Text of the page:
Author + information
- Philip B. Adamson, MD, FACC⁎ (, )
- William T. Abraham, MD, FACC,
- Charles Love, MD, FACC and
- Dwight Reynolds, MD, FACC
- ↵⁎Heart Failure Treatment Program, Cardiovascular Disease, P.O. Box 26901, 920 S.L. Young Boulevard, WP3120, Oklahoma City, OK 73190
We appreciate the comments by Dr. Ahmed regarding our recent study (1). Dr. Ahmed eloquently addresses the issue of appropriate care for the older patient with heart failure (HF). Indeed, a close collaboration among primary care givers, cardiologists, and HF specialists is certainly more likely to be successful in improving overall outcomes from the complex comorbidities commonly associated with the diagnosis of HF. We agree that the pervasiveness of HF in the adult population requires, for optimal patient outcomes, greater awareness and expertise among primary care physicians. This is one of the most important reasons why our training program included a one-year fellowship for board-eligible internists. We certainly hoped that outlining our curricula would not only stimulate discussion about training goals but would also clearly state the fact that contemporary HF management is complex and requires special expertise. This is especially true for therapeutic and monitoring devices, which represent the newest “class” of HF treatment options.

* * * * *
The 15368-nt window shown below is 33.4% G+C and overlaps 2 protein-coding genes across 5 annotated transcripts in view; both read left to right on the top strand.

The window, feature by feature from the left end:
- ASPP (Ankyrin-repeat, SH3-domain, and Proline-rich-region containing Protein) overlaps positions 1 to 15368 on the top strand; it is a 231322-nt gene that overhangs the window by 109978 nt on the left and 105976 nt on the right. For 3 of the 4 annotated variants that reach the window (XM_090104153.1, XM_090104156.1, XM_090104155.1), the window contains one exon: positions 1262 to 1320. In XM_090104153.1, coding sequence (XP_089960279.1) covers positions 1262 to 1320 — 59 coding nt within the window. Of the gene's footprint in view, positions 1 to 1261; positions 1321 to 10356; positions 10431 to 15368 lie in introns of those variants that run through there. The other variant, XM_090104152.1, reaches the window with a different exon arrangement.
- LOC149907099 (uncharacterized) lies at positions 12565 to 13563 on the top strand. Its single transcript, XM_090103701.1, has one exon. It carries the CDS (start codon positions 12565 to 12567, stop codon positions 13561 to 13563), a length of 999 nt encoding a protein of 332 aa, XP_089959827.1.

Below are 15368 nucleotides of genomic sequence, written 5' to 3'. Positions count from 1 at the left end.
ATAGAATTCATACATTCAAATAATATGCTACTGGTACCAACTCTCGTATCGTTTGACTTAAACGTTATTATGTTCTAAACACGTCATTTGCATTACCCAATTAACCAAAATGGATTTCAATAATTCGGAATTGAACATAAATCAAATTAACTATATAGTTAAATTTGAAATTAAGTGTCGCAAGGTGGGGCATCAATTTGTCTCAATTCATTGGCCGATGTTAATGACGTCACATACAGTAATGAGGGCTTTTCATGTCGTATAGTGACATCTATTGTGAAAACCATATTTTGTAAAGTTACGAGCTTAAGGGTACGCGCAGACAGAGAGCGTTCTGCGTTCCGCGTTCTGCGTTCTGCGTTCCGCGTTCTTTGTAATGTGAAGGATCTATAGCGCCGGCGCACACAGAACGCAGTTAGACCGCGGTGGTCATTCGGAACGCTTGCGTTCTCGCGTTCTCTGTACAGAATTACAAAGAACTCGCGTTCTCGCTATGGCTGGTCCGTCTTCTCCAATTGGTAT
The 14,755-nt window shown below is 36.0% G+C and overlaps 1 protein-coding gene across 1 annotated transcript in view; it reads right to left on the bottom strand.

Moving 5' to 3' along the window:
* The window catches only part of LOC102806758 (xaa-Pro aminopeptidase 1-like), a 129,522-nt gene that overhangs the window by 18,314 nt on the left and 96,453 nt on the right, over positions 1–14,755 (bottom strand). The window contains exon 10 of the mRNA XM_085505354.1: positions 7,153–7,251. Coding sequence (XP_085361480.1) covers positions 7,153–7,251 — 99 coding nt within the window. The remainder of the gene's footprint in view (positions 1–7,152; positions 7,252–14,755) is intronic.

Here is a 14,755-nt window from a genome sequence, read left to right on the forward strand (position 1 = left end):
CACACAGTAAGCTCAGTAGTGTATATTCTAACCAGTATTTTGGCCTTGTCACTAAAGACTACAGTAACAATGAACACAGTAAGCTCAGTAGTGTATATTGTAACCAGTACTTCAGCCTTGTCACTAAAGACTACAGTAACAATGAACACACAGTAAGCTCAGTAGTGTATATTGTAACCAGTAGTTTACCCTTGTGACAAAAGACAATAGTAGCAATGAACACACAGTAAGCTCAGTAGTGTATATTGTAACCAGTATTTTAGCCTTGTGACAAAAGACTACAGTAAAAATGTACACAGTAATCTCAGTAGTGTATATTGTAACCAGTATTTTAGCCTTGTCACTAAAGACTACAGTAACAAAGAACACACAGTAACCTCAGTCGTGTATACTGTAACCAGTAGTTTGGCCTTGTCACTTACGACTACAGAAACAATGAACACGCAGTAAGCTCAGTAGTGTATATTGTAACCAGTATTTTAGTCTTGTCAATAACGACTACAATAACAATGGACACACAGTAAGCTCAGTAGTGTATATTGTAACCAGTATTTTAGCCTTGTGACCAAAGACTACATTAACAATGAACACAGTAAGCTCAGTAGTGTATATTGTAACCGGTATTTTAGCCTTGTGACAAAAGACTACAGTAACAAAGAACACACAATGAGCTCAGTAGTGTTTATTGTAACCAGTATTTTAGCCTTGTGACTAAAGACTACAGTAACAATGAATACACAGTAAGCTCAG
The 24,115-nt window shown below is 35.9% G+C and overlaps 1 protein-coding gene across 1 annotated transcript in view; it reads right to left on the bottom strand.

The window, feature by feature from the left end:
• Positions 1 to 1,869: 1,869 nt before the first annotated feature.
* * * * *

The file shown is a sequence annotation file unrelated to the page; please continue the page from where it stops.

Our curricula outline training pathways that specifically provide expertise in implantation of devices used for HF treatment and/or sudden death prevention. We feel strongly that such devices should be implanted by specially trained individuals according to published guidelines. Furthermore, the internal medicine fellowship offered at our institutions instructs HF internists in management of device-derived physiologic information. It is also very reasonable for geriatric trainees and, perhaps, other primary care physicians to receive specific training in HF management, as outlined by Dr. Ahmed. Overall, our goal was to stimulate thought and discussion about how HF training can be accomplished to meet the growing demand for more practitioners with expertise in this area. We fully expect that the “form” of that training may be varied, but should be recognized as a unique knowledge set suitable for certification or stipulation of added competencies.
- American College of Cardiology Foundation